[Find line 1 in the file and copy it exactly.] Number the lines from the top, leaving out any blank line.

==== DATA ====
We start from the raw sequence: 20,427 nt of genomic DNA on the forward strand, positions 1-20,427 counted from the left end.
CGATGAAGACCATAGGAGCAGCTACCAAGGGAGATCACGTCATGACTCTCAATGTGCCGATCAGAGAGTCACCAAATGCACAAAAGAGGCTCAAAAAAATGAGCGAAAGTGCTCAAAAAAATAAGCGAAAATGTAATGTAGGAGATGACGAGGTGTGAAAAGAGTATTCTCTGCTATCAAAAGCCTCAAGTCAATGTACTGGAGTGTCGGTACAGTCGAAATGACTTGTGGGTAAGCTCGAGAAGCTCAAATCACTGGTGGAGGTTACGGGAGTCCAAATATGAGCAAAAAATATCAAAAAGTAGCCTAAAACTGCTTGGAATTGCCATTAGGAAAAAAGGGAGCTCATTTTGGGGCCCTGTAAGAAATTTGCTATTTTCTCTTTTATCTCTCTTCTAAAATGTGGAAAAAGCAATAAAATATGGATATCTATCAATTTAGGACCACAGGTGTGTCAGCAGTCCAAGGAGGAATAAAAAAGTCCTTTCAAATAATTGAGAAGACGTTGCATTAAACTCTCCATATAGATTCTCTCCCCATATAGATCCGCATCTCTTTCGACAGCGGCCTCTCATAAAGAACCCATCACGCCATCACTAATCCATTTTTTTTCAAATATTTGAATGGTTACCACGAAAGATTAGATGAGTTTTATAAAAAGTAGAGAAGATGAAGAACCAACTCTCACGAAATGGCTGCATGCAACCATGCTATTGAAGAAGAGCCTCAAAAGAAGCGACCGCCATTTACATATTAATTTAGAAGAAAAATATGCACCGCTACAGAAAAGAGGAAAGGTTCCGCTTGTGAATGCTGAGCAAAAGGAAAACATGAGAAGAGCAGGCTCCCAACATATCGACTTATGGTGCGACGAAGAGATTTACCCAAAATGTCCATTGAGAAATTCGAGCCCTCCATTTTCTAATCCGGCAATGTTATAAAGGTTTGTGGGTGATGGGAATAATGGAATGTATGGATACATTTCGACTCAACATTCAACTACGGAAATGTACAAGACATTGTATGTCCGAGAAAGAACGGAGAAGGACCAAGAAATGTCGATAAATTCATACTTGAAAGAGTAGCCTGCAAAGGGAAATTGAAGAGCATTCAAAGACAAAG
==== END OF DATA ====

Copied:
We start from the raw sequence: 20,427 nt of genomic DNA on the forward strand, positions 1-20,427 counted from the left end.